In Hayek Lecture, Judge Steven Menashi considers the impact of Congress’s declining role in administrative policymaking

At the 17th annual Friedrich A. Von Hayek Lecture on November 16, Steven Menashi, a judge on the US Court of Appeals for the Second Circuit, spoke about the impact of Congress’s declining role in administrative policymaking. Menashi argued that the transition to administrative governance has eroded the deliberative process, and discussed ways to reinstate foundational legislative values through a range of reform measures.

Steven Menashi
Steven Menashi

An expert on administrative law and civil procedure, Menashi has served on the Second Circuit since 2019. He held positions as acting general counsel at the US Department of Education and as special assistant and associate counsel to President Donald Trump. A former partner at Kirkland & Ellis, Menashi also spent three years as a research fellow at NYU Law and the Opperman Institute for Judicial Administration between 2013 and 2016. 

Selected remarks from Judge Steven Menashi:

“A prominent thought has been that if the courts were less indulgent of agency policymaking, it would force Congress to legislate more frequently, more specifically and on a wider range of subjects. I’m just not sure that’s correct.… Congress has deep structural reasons and incentives for relying on agency policy-making and for engaging in activities such as oversight at the expense of its legislative role.”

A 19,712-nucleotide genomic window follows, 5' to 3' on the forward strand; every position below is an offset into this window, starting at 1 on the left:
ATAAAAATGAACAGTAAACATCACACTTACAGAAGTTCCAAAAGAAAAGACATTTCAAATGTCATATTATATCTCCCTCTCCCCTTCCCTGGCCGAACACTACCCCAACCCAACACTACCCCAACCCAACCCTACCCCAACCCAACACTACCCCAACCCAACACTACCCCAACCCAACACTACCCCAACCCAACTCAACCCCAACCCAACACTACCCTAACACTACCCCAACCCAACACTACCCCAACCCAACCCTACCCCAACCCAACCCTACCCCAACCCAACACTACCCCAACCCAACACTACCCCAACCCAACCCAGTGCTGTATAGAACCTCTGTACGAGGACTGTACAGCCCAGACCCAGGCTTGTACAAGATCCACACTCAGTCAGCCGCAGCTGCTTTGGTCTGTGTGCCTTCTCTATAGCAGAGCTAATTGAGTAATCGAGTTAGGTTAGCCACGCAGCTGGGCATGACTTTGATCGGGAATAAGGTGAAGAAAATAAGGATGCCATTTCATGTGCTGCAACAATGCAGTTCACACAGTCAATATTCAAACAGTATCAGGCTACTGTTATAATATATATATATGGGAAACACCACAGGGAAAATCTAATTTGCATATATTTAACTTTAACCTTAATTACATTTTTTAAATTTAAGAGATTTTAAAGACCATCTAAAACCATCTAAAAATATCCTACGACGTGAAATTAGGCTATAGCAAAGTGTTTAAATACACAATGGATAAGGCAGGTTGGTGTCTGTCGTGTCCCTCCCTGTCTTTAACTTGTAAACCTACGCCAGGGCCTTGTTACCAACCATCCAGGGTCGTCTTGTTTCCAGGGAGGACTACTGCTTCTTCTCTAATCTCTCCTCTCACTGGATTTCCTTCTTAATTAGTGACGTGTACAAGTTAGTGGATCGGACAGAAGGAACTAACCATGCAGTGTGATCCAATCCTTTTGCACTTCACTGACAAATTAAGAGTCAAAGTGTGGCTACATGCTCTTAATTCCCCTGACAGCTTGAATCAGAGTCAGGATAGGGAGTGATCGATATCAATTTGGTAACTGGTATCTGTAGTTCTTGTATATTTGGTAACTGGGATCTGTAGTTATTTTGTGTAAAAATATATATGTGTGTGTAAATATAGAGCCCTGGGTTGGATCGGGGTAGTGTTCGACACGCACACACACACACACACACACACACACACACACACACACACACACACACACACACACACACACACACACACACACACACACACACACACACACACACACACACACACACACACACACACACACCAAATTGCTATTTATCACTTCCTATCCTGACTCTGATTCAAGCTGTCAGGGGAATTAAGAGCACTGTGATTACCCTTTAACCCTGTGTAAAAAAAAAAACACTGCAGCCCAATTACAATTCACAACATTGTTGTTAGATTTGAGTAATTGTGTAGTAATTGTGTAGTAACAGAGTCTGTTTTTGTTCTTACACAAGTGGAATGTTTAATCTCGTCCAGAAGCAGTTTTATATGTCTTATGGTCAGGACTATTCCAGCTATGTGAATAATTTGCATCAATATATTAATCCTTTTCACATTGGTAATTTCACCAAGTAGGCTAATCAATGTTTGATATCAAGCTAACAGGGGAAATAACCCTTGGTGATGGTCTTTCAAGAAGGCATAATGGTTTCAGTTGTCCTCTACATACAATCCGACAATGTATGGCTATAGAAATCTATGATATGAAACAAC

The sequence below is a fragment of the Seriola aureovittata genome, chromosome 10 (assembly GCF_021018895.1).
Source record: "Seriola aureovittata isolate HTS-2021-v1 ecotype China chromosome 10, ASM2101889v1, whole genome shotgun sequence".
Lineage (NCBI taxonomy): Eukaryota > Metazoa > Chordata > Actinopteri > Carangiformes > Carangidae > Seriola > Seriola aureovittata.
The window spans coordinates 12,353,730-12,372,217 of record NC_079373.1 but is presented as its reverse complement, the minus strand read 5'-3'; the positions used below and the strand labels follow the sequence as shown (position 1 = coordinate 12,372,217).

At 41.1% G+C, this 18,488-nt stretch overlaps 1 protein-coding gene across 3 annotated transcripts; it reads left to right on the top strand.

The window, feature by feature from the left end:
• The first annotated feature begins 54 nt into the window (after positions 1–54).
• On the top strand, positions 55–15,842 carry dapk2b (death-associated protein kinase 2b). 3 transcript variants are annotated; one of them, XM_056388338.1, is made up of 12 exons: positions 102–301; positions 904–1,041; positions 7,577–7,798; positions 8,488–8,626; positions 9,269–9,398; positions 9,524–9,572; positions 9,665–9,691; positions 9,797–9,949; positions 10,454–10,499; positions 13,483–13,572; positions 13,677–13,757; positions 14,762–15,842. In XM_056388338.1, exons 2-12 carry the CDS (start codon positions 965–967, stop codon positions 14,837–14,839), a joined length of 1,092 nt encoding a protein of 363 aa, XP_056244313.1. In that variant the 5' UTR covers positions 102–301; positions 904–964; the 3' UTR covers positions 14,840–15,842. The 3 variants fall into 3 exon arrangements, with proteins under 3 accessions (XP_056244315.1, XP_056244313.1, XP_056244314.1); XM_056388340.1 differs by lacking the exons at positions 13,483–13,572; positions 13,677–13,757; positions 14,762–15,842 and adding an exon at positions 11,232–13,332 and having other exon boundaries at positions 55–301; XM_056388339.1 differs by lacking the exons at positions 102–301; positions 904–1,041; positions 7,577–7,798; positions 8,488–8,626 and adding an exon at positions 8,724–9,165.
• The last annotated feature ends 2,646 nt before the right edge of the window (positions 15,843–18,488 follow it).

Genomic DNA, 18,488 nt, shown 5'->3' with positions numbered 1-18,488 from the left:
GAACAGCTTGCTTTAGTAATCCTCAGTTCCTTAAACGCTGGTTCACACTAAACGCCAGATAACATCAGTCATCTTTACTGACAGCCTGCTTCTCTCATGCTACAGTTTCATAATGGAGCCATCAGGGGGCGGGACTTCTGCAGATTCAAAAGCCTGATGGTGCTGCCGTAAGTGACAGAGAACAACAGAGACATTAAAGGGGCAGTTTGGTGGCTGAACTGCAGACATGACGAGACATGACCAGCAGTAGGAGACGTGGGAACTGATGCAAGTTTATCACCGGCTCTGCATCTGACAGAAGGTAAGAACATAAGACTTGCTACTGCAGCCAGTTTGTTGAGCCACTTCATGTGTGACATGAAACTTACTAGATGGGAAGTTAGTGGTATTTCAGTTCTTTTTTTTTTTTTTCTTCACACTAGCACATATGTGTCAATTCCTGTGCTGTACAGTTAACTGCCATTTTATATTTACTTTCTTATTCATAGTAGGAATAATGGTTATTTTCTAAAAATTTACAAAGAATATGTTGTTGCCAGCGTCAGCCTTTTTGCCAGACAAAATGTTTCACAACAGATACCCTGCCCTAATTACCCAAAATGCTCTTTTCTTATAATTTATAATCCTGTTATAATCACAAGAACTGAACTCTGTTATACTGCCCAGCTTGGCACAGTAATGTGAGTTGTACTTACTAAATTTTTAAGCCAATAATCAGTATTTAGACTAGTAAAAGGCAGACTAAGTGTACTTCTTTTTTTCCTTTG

“While it still makes sense to encourage Congress to legislate, we might at the same time consider how to make the administrative process better rather than worse. Making the administrative state better in this context means seeking to include…greater representation of the public interest and opportunities for public deliberation that we’ve lost through Congressional decline.” 
     
“First, I would argue that critics of Congressional decline should stop deriding Congressional oversight as performative, messaging, politically partisan, or a distraction from legislation. Agencies respond to incentives, and oversight that engages the public and draws public attention changes agency incentives in the direction of greater public accountability. Second, administrative law practitioners should think of Congressional oversight as a means of redress for clients adversely affected by agency action…There’s no reason why lawyers with extensive knowledge of agency behavior should not actively petition the Congressional committees charged with oversight to rein in possible excess...Third, Congress could reform its staff committee staffing structure to extend the reach of Congressional oversight…If we think that oversight is a way for Congress to make policymaking more democratically accountable, Congress might consider democratizing its committee staff structure.” 

Posted on January 16, 2024